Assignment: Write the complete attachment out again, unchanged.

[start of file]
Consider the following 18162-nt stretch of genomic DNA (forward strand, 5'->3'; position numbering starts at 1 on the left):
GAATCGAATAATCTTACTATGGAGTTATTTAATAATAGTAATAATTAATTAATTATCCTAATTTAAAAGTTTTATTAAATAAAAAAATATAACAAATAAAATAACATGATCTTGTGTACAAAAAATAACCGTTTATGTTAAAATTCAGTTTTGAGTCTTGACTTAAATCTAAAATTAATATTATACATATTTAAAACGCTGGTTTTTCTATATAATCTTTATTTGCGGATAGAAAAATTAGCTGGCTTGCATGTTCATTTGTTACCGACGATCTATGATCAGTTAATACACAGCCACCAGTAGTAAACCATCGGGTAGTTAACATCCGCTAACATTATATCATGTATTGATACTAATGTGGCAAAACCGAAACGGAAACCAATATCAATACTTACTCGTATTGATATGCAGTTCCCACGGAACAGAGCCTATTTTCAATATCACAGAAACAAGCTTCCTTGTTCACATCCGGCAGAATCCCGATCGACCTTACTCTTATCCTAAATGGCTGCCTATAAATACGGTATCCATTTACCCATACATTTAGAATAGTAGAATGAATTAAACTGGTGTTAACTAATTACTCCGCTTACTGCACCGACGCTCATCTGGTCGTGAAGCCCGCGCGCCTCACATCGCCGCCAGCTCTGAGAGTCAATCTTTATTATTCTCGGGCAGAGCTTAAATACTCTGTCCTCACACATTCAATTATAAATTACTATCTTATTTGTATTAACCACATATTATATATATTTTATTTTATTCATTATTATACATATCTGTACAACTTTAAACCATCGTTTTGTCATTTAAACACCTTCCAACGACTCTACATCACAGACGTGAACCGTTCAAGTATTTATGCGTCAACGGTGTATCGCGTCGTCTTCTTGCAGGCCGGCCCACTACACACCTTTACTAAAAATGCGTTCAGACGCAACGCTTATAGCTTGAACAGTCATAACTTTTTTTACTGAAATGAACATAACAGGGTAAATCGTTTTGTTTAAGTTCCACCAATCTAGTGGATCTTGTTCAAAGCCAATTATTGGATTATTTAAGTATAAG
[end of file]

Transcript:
Consider the following 18162-nt stretch of genomic DNA (forward strand, 5'->3'; position numbering starts at 1 on the left):
GAATCGAATAATCTTACTATGGAGTTATTTAATAATAGTAATAATTAATTAATTATCCTAATTTAAAAGTTTTATTAAATAAAAAAATATAACAAATAAAATAACATGATCTTGTGTACAAAAAATAACCGTTTATGTTAAAATTCAGTTTTGAGTCTTGACTTAAATCTAAAATTAATATTATACATATTTAAAACGCTGGTTTTTCTATATAATCTTTATTTGCGGATAGAAAAATTAGCTGGCTTGCATGTTCATTTGTTACCGACGATCTATGATCAGTTAATACACAGCCACCAGTAGTAAACCATCGGGTAGTTAACATCCGCTAACATTATATCATGTATTGATACTAATGTGGCAAAACCGAAACGGAAACCAATATCAATACTTACTCGTATTGATATGCAGTTCCCACGGAACAGAGCCTATTTTCAATATCACAGAAACAAGCTTCCTTGTTCACATCCGGCAGAATCCCGATCGACCTTACTCTTATCCTAAATGGCTGCCTATAAATACGGTATCCATTTACCCATACATTTAGAATAGTAGAATGAATTAAACTGGTGTTAACTAATTACTCCGCTTACTGCACCGACGCTCATCTGGTCGTGAAGCCCGCGCGCCTCACATCGCCGCCAGCTCTGAGAGTCAATCTTTATTATTCTCGGGCAGAGCTTAAATACTCTGTCCTCACACATTCAATTATAAATTACTATCTTATTTGTATTAACCACATATTATATATATTTTATTTTATTCATTATTATACATATCTGTACAACTTTAAACCATCGTTTTGTCATTTAAACACCTTCCAACGACTCTACATCACAGACGTGAACCGTTCAAGTATTTATGCGTCAACGGTGTATCGCGTCGTCTTCTTGCAGGCCGGCCCACTACACACCTTTACTAAAAATGCGTTCAGACGCAACGCTTATAGCTTGAACAGTCATAACTTTTTTTACTGAAATGAACATAACAGGGTAAATCGTTTTGTTTAAGTTCCACCAATCTAGTGGATCTTGTTCAAAGCCAATTATTGGATTATTTAAGTATAAG